I have spent a big part of my life living and working in China. I am fluent in Mandarin Chinese and my love and respect for the culture and people of China is deep and lasts for more than 20 years since my first trip there. I have personally sat at hundreds of endlessly long, elaborate lazy-Susan meals where the apparent goal of my host was to impress everyone in the room, with a smorgasbord of the most unique, extravagant, over-the-top, expensive, rarely experienced, and sometimes outright strange dishes and meats imaginable.

Before I was in a position to attend such banquets, I ate on the streets, off of carts, and in people’s homes every day for years there. The food that Chinese people eat day to day at home, or even in restaurants is incredibly good, generally simple, healthy, and interesting—with all kinds of diversity in flavor and ingredients no doubt. Typical meats consist of chicken, beef, pork, and fish—lots of fish. I love it. I still crave it.

But it is my observation that one fringe example of the type of mutated outgrowth from Capitalism running unchecked in the world, is the example of this almost competition amongst the wealthy (usually business or government class) to one-up each other with the more elaborate meal, offering up strange meats, wild animals with exotic preparation methods that are frankly unnecessary and apparently downright irresponsible for the world.

Considering that many experts say that COVID-19 came out of a “wet market” in China making the rare but obviously possible leap from animal subject to humankind, I get to ask myself if we need to eat Peacocks? What about the hundreds of thousands of sharks ruthlessly slaughtered and dumped each year just to harvest their fins for soup? the Shark fins? We need not eat Peacocks. We need not try to cultivate bats, vipers, hawks, eagles, chinchillas, pangolins, or anything else we’ve never heard of or seen outside of seafood and the few animals we’ve carefully domesticated for thousands of years for consumption. Nobody does. I have seen these poor animals in cages, alive, ready for butchering outside of these specialty restaurants in China, and while it can be excused as quaint or cultural or perhaps even under the banner of tolerance—in real life, it is somewhat horrifying and simply unnecessary.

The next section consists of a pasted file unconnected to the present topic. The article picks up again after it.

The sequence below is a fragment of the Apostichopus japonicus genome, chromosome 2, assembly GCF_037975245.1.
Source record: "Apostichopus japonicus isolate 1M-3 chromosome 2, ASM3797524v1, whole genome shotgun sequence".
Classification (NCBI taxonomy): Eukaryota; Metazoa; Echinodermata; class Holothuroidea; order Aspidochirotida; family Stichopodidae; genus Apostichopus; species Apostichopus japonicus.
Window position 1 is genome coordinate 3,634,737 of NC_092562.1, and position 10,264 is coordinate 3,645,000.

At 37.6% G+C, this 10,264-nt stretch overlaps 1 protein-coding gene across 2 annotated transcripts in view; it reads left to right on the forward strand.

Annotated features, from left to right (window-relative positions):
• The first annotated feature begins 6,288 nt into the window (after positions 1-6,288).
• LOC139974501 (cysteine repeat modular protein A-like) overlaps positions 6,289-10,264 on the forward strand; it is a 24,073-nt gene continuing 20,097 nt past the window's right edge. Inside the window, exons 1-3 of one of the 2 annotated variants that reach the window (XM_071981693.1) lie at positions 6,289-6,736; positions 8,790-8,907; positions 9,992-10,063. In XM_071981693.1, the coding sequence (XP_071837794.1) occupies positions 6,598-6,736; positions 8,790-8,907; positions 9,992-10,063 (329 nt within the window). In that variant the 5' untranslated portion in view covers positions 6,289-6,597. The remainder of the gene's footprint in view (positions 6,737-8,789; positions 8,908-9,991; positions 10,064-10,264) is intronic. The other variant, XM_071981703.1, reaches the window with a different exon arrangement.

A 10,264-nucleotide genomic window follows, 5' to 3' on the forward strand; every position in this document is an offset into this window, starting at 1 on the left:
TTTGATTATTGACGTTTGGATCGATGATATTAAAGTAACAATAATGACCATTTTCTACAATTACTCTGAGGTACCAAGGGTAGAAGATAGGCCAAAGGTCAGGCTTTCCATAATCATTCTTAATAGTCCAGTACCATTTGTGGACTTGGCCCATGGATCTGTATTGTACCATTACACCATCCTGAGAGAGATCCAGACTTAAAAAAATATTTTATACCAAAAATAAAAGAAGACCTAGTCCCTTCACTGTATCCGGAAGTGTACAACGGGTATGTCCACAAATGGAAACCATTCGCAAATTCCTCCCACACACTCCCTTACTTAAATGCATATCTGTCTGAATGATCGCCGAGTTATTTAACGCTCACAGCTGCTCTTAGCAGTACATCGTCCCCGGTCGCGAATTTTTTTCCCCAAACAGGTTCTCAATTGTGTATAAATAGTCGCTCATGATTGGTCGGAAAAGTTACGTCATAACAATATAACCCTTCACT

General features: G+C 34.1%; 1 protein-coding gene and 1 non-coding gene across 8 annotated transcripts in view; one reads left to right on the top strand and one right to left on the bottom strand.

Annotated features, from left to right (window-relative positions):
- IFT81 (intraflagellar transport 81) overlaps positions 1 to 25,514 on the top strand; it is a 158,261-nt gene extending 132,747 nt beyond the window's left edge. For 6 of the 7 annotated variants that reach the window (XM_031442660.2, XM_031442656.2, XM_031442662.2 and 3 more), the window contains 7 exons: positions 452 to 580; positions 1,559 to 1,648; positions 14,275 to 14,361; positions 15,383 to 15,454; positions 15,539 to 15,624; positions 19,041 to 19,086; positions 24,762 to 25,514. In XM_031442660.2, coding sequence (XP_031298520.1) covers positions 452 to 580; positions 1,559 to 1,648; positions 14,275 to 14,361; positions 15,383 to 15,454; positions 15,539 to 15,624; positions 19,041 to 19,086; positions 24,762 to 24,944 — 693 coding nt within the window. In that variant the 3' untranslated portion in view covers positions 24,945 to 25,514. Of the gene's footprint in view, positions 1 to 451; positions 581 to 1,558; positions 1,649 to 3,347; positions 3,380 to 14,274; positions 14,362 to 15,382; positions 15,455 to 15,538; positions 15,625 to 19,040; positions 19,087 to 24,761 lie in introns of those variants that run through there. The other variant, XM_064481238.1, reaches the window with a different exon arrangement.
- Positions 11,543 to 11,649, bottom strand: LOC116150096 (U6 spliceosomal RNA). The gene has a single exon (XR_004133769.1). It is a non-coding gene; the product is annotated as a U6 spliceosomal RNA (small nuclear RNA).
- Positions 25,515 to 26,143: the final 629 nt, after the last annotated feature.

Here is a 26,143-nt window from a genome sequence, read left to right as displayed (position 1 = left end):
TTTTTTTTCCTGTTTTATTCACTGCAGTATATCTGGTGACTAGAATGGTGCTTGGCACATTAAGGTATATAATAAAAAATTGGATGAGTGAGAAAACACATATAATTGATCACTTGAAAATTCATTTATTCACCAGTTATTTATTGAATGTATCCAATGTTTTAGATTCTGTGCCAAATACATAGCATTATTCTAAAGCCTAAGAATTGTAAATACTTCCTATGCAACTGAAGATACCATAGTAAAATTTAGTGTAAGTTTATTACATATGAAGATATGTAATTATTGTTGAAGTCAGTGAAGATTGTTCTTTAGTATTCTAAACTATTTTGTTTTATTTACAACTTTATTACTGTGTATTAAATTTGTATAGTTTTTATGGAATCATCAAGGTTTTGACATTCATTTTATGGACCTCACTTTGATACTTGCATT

Photo by Jon Tyson on Unsplash

We certainly don’t need the exploitation of these exotic species but most importantly we don’t need the underlying greed for consumption of every thing, in every possible conceivable way. The “Wet markets” of China might be the origin of Covid-19 this time, but China is not the problem here. On the bigger scale, the problem isn’t even the “wet markets”. Wet markets, and all sorts of trades worldwide are the example of a problematic relationship between sellers and buyers.

Think of all the terrible trades there are everywhere in the world that exist just to support some human vice—fueled by money and the personal freedoms that have become synonymous with capitalism and the “anything is possible” attitude. I don’t blame the poachers, or the sellers—many of whom have unintentionally put themselves at great risk or even passed away now in the pursuit of this trade. I blame the pull—I blame the consumers—I blame this and a thousand other unplanned and unpredictable mutations of human ambition, desires, and capitalism run amok. I blame the need for overconsumption. I blame the push for quantity over quality. I blame the focus on unsustainable growth.

It is time to ask the right questions. Even make a few suggestions. It is not about pointing fingers. It is all about identifying opportunities for improvement. It is time to rethink and act. It is time to reduce future risks. If we believe in a conscious version of capitalism, now is the perfect opportunity to get the conversation going.

Please comment, criticize, or share…

Shawn

About Shawn

Founder & CEO of Lovesac, a Designed for Life furniture company. I have a goal of building products that are truly sustainable. Would you believe, I won a $1 million investment on Fox’s “Rebel Billionaire” show in 2005 and became President of Virgin Worldwide with Richard Branson’s companies for a time. Since then, I'm growing Lovesac to a 65+ store chain, recognized in Furniture Today as America’s fastest growing furniture retailer. I'm becoming known for my invention of Sactionals® Lovesac’s industry-disruptive sofa invention. Check out my vlog on YouTube! Get Off The Couch, with Shawn Nelson of Lovesac